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Mother Nature's Influence On Air Quality Indoor

News For A Healthier You - September 2009 - Mother Nature's Influence On Indoor Air Quality
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This issue of News For A Healthier You includes:
  1. Taking The Bad With The Good
  2. What We Are Up Against
  3. Fighting Back: What We Can Do To Improve Indoor Air Quality
  4. September's Coupons For Newsletter Subscribers Only
  5. Newsletter Subscriber Sweepstakes Winner

Mother Nature's Influence On Air Quality Indoor


What Mother Nature dishes out in the great outdoors can have a tremendous effect on the air quality inside our homes. She throws air pollutants at us in several forms - sometimes with a vengeance. There are pollens and mold spores, the bothersome allergens she throws at us all the time. Then there are the natural disasters - hurricanes, tornadoes, floods, and wildfires - that tear apart lives and homes and leave major air quality issues to deal with in their wake. We can't eliminate these sources of air pollution, and we really wouldn't want to, but we can deal with their effects on our health.

Taking The Bad With The Good
You may be asking, "Why wouldn't we want to eliminate them?" The answer is that we need them. They are all important parts of nature's cycles. Without pollen, a necessary part of plant reproduction, there would be no more flowers, trees, or crops. And without mold, nature's little garbage disposal, we would soon be knee deep in dead leaves and decomposing plants. Certainly, we would all choose to eliminate the suffering caused by the extreme forces of nature. However, hurricanes, floods, and wildfires have their roles in nature, too. Hurricanes actually help control the earth's temperature, according to NASA, by causing a "large transfer of heat between the ocean surface and the atmosphere". Floods help control aquatic life and deposit silt and nutrients to revitalize the soil. Mother Nature uses wildfires to clear out brush and undergrowth that could fuel a catastrophic fire, to promote rebirth of vegetation, and to increase plant and wildlife diversity.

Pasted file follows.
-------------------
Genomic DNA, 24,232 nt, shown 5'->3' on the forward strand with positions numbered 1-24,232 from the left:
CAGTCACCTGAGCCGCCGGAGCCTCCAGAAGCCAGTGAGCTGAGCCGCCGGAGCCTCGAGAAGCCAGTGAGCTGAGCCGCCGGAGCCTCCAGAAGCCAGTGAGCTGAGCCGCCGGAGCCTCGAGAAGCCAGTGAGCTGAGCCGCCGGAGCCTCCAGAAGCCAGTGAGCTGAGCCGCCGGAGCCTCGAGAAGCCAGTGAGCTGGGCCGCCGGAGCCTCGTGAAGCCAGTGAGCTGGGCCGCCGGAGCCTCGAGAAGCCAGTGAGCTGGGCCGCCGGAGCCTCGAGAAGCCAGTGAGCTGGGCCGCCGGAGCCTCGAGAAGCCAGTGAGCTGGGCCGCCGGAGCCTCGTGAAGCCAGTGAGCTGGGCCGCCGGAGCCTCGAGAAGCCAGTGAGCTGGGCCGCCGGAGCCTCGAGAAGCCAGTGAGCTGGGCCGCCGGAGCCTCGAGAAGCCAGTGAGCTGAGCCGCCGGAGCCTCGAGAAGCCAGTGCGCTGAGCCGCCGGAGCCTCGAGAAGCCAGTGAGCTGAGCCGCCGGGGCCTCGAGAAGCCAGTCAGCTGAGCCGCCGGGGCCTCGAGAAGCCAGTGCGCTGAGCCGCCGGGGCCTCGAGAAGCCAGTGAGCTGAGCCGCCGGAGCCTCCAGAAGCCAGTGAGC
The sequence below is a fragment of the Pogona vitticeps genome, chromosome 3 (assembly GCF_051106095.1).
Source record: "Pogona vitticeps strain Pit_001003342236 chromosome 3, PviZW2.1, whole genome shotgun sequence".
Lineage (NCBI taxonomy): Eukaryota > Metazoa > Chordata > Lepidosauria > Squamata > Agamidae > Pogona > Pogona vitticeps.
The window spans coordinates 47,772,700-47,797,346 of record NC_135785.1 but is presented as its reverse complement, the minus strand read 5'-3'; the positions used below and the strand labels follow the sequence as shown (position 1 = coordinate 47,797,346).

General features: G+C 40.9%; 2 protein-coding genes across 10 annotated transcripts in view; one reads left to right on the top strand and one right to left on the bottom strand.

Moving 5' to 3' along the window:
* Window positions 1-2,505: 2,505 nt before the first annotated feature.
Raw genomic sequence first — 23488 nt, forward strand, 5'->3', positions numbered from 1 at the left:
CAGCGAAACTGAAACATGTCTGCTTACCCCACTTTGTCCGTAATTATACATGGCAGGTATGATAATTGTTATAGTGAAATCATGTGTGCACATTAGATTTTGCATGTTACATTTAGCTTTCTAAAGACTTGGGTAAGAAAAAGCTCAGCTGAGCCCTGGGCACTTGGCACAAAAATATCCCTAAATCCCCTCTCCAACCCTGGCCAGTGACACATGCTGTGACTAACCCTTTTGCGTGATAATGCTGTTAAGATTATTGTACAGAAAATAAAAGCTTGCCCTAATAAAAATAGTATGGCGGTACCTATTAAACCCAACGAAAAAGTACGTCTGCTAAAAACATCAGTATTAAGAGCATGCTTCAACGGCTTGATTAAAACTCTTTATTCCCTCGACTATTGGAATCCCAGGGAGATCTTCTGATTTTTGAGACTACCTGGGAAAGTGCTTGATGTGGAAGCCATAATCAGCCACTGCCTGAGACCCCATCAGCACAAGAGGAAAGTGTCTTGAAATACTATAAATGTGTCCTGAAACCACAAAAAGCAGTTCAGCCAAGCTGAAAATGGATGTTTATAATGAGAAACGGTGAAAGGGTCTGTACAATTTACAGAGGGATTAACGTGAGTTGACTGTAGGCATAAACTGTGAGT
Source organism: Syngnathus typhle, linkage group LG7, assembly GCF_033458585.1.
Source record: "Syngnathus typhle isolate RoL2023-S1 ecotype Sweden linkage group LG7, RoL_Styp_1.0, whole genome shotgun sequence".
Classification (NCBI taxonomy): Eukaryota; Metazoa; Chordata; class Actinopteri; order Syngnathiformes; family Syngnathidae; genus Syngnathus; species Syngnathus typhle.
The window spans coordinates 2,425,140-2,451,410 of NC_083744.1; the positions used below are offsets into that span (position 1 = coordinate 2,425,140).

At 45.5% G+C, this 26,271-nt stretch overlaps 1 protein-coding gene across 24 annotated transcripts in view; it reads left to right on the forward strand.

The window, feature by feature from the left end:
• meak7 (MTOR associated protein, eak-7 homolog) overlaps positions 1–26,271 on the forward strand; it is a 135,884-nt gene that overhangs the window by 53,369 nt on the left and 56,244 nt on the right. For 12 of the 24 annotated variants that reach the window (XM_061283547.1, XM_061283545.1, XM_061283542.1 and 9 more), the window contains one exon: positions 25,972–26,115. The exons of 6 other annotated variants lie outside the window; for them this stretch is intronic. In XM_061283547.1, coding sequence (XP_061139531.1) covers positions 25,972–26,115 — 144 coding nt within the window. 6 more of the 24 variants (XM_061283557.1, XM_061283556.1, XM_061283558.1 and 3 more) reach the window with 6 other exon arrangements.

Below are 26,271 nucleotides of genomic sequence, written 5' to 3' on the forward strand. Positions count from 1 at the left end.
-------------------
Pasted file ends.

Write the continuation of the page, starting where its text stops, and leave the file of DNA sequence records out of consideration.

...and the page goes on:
What We Are Up Against
Mother Nature is so good at her job of replenishing the earth that she really makes life hard for allergy and asthma sufferers. One break we get is that pollen is seasonal. The weeds, trees, and grasses that pollinate in the fall and spring are the real trouble-makers since their pollen is carried by the wind. Garden flowers are usually not irritating because their pollen is carried by bees and other insects so it is not airborne.

On the other hand, mold is just about everywhere just about all the time. We do get a small break in winter when outdoor mold is dormant, but we always have to fight indoor mold. Mold reproduces by sending spores into the air to find a lovely warm, damp place out of direct sunlight to grow more mold. And while it is en route, you could be breathing in some of these spores and having an allergic reaction. When mold is disturbed, large amounts of mold spores are released into the air. After a hurricane or flood, conditions are usually perfect for increased mold growth. All mold needs is food and water and a spot out of the sunlight. If your home has areas that were not able to dry out for 48 to 72 hours, you have the water. And mold is really not picky about food - just about anything made of cellulose will do including wallboard, wood, and paper. Anyone who has a mold allergy or asthma is at high risk during hurricane or flood clean up. Even people who have never before been affected by mold can become sensitized by increased exposure and develop an allergic reaction.

Wildfire smoke commonly drifts several hundred miles, so it is not just the air in the immediate area that is polluted. According to the Centers for Disease Control (CDC), "smoke from wildfires is a mixture of gases and fine particles from burning trees and other plant materials. Smoke can hurt your eyes, irritate your respiratory system, and worsen chronic heart and lung diseases, including asthma. Individuals with asthma should take precautions to reduce and minimize exposure to wildfire smoke."